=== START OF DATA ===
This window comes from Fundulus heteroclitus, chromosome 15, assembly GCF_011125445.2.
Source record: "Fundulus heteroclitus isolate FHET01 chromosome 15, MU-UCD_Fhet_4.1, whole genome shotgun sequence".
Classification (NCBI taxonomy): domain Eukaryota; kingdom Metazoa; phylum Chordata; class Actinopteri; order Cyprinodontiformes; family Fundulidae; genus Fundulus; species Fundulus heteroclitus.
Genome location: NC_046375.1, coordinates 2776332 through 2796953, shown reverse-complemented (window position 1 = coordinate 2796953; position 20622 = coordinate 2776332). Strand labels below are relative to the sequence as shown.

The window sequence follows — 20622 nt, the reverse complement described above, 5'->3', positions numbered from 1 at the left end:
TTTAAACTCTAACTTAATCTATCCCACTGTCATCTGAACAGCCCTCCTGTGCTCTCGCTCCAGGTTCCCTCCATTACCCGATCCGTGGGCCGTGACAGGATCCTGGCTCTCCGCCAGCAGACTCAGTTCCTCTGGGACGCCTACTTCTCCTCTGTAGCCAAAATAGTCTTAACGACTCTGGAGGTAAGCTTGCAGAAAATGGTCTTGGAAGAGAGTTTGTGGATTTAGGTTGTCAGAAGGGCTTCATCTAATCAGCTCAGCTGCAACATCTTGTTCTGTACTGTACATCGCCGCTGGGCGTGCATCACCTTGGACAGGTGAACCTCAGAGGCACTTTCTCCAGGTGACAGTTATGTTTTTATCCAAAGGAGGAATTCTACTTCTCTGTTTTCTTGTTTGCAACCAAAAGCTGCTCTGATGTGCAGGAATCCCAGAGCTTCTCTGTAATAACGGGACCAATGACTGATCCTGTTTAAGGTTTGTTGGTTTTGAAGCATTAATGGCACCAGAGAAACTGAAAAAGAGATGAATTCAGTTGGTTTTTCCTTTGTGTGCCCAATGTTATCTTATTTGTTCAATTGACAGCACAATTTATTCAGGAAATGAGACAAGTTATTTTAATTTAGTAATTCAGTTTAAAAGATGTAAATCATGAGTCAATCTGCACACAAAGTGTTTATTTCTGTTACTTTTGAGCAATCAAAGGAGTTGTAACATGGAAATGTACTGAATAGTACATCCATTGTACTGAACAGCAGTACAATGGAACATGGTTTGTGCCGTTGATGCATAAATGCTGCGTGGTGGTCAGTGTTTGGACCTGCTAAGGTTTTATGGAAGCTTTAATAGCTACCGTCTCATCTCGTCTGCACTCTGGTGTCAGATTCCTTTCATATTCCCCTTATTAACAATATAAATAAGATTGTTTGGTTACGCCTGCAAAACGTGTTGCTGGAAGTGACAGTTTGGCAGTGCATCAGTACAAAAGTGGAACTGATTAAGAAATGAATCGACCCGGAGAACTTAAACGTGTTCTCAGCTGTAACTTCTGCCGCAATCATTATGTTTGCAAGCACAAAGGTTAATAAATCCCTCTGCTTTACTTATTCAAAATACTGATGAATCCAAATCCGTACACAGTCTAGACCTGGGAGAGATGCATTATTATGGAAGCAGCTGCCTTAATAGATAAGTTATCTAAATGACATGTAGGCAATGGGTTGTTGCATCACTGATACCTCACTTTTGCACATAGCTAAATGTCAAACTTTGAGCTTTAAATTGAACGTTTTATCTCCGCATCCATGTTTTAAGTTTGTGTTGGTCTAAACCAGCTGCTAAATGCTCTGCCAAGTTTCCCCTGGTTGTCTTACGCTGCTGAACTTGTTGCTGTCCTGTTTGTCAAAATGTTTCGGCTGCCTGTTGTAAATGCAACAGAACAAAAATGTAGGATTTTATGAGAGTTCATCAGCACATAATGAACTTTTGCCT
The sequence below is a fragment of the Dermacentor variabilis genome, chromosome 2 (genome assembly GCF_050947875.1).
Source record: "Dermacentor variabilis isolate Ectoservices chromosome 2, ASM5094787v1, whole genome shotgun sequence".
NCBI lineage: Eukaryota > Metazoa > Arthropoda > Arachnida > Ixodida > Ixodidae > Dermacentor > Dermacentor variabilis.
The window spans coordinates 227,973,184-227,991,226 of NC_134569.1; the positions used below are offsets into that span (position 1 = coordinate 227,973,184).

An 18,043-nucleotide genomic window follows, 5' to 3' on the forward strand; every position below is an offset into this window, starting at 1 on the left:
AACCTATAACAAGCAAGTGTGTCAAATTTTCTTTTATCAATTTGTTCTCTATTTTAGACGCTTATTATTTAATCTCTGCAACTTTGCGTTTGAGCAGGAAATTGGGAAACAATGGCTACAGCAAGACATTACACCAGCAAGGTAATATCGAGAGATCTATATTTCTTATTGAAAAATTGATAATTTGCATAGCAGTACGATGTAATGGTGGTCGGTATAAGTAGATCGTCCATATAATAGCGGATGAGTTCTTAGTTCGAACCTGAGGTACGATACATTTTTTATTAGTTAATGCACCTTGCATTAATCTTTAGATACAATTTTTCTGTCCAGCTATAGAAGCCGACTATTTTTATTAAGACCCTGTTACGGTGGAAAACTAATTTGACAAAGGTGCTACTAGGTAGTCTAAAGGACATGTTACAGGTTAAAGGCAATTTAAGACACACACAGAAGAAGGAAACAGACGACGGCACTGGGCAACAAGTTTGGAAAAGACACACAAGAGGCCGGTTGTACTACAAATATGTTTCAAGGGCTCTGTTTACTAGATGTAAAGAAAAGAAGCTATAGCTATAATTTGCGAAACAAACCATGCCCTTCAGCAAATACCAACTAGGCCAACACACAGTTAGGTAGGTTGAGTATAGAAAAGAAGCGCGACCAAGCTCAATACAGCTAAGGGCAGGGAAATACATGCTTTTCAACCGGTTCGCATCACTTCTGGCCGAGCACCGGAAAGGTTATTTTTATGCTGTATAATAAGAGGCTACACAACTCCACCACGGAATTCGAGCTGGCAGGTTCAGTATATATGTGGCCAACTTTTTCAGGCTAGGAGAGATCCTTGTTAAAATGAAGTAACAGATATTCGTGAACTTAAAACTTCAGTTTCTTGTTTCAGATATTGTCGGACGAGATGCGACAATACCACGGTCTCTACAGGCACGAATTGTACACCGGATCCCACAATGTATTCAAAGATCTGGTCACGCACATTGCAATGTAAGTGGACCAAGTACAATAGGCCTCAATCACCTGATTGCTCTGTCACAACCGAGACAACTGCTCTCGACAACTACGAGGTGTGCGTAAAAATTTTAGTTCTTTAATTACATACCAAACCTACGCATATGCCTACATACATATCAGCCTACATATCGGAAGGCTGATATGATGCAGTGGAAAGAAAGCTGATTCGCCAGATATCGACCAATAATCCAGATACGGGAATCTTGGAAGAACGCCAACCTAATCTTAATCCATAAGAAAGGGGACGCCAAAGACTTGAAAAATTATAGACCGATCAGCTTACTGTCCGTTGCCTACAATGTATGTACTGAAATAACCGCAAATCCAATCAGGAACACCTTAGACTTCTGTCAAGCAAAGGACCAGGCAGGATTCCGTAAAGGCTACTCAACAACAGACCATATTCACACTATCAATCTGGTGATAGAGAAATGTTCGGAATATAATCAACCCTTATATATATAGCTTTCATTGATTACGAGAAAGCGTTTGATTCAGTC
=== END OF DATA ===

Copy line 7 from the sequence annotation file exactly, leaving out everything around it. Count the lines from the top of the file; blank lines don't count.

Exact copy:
The sequence below is a fragment of the Dermacentor variabilis genome, chromosome 2 (genome assembly GCF_050947875.1).